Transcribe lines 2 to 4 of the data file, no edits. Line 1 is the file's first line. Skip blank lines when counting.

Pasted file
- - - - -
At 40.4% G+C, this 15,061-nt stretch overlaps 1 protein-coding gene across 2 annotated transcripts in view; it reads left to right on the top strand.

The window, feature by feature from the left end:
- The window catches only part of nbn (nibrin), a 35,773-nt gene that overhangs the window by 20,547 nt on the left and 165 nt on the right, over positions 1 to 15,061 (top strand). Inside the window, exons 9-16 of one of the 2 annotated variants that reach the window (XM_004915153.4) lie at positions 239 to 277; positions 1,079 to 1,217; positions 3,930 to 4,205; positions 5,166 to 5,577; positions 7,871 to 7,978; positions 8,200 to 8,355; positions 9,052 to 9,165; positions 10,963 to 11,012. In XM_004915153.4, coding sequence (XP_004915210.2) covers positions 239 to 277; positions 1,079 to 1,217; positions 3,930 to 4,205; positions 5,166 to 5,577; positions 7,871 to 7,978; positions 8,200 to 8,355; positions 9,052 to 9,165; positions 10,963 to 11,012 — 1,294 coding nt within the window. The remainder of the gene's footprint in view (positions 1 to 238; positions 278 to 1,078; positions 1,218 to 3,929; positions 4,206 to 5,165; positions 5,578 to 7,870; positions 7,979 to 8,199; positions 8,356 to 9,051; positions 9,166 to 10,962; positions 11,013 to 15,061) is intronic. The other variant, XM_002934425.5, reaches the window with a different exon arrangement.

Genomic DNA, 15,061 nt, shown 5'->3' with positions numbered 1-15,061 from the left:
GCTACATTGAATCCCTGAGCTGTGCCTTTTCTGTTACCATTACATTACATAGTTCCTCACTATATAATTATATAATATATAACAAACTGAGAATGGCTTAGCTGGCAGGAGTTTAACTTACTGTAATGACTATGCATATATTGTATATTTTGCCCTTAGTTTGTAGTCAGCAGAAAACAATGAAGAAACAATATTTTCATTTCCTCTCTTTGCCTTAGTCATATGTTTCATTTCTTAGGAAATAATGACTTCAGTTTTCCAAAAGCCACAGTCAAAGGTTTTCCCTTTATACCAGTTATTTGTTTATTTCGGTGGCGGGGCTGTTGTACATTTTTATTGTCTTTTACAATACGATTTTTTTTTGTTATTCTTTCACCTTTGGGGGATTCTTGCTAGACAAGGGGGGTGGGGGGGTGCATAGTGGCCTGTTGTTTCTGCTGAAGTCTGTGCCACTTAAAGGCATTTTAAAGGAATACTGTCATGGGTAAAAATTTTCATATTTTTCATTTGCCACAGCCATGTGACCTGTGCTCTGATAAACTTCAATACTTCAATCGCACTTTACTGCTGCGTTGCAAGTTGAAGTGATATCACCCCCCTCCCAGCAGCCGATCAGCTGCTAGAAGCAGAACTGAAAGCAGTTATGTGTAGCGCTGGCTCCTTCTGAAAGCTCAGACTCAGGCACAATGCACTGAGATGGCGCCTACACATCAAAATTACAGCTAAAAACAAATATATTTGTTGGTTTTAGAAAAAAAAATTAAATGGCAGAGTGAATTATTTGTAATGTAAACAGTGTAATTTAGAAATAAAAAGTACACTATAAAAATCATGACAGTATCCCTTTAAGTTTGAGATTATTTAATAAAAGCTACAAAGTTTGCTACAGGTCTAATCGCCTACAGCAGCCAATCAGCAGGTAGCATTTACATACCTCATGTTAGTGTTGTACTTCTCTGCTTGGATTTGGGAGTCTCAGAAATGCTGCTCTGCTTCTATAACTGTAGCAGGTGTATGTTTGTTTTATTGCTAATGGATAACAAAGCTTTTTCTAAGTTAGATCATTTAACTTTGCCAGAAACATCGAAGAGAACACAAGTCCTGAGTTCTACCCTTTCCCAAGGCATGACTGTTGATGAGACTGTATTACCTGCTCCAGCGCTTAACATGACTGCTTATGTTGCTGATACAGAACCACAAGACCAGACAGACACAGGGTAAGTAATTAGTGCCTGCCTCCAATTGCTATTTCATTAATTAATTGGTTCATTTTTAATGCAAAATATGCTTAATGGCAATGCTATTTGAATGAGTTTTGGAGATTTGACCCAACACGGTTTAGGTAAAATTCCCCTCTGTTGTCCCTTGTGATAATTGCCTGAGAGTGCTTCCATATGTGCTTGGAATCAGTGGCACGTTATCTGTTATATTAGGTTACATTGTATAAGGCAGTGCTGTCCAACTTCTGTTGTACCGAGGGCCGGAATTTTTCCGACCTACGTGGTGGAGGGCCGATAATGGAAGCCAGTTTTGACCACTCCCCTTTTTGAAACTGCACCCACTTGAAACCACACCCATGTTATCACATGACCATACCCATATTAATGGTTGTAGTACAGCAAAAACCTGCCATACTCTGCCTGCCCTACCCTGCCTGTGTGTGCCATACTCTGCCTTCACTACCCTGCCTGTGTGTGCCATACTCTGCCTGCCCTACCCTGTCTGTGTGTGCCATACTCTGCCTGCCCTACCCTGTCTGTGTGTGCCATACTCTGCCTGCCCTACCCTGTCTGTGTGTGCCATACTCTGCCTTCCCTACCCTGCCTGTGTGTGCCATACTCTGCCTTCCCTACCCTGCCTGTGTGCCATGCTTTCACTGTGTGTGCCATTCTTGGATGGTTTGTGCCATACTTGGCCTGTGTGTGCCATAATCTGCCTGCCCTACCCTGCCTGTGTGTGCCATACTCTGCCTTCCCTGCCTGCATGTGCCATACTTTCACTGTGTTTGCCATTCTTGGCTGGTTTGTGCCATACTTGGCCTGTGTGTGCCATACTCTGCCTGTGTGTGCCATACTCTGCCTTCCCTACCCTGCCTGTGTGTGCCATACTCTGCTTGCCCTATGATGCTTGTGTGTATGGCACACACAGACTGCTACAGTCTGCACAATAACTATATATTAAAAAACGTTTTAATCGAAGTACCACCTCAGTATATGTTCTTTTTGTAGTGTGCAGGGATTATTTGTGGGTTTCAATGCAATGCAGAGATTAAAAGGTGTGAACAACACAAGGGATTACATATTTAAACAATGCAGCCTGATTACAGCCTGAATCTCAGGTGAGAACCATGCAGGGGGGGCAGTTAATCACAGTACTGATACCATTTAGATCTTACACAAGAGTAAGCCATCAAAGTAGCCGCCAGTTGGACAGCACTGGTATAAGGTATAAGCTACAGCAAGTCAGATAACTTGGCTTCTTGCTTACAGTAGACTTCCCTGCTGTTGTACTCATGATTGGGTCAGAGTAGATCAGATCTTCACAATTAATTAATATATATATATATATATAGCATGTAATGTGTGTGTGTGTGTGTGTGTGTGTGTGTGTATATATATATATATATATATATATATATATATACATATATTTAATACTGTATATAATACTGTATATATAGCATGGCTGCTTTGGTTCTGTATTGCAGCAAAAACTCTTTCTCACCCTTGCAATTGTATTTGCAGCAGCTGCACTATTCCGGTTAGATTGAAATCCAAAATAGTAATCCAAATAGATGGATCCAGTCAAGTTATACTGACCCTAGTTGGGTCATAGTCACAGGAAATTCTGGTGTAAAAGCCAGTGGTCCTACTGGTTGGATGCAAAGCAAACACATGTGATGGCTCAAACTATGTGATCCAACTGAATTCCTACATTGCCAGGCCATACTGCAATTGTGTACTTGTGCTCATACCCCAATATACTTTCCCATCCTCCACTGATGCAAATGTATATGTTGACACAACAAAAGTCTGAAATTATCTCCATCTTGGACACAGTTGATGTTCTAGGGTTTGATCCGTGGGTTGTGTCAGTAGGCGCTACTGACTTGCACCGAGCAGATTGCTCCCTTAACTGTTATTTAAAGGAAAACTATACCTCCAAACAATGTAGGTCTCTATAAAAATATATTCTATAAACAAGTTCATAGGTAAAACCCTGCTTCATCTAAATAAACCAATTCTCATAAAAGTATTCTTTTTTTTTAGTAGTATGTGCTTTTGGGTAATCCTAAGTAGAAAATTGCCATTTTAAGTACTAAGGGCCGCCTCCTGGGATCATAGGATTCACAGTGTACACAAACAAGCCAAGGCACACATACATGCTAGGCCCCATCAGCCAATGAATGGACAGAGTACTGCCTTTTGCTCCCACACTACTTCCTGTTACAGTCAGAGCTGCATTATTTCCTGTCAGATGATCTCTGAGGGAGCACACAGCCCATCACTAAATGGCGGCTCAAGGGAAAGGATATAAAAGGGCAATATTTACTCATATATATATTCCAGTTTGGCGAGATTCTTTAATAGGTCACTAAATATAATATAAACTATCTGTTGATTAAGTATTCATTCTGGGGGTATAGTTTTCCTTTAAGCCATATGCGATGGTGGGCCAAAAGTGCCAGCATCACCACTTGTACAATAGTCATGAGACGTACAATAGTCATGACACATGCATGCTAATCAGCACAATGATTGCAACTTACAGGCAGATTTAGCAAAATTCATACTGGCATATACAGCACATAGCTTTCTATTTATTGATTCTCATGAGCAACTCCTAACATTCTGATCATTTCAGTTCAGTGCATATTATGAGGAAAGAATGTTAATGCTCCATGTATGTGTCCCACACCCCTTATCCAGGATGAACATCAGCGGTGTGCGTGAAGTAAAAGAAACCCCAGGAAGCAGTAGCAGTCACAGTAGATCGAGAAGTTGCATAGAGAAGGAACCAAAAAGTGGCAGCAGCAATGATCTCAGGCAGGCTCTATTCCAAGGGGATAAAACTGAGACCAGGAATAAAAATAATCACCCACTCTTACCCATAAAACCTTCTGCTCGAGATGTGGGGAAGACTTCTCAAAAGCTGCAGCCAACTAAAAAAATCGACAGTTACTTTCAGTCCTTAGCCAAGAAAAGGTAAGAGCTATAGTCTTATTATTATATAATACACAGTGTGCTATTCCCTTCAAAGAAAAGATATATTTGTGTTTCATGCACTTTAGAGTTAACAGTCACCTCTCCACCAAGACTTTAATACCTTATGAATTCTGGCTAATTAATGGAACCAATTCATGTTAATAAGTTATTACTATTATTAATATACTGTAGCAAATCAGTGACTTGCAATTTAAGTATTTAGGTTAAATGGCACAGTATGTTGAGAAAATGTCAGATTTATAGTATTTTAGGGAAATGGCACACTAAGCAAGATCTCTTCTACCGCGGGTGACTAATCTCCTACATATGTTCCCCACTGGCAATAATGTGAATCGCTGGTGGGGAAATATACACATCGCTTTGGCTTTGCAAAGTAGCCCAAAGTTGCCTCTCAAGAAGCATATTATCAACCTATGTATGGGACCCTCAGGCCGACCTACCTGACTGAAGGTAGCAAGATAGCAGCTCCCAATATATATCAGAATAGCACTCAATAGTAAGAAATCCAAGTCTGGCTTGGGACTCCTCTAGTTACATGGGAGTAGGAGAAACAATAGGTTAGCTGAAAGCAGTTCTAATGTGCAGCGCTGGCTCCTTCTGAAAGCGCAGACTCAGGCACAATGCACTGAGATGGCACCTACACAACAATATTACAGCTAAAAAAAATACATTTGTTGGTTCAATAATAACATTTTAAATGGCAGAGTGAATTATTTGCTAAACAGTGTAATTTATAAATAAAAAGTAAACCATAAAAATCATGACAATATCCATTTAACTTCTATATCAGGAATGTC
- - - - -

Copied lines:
The window, feature by feature from the left end:
- The window catches only part of nbn (nibrin), a 35,773-nt gene that overhangs the window by 20,547 nt on the left and 165 nt on the right, over positions 1 to 15,061 (top strand). Inside the window, exons 9-16 of one of the 2 annotated variants that reach the window (XM_004915153.4) lie at positions 239 to 277; positions 1,079 to 1,217; positions 3,930 to 4,205; positions 5,166 to 5,577; positions 7,871 to 7,978; positions 8,200 to 8,355; positions 9,052 to 9,165; positions 10,963 to 11,012. In XM_004915153.4, coding sequence (XP_004915210.2) covers positions 239 to 277; positions 1,079 to 1,217; positions 3,930 to 4,205; positions 5,166 to 5,577; positions 7,871 to 7,978; positions 8,200 to 8,355; positions 9,052 to 9,165; positions 10,963 to 11,012 — 1,294 coding nt within the window. The remainder of the gene's footprint in view (positions 1 to 238; positions 278 to 1,078; positions 1,218 to 3,929; positions 4,206 to 5,165; positions 5,578 to 7,870; positions 7,979 to 8,199; positions 8,356 to 9,051; positions 9,166 to 10,962; positions 11,013 to 15,061) is intronic. The other variant, XM_002934425.5, reaches the window with a different exon arrangement.

Genomic DNA, 15,061 nt, shown 5'->3' with positions numbered 1-15,061 from the left: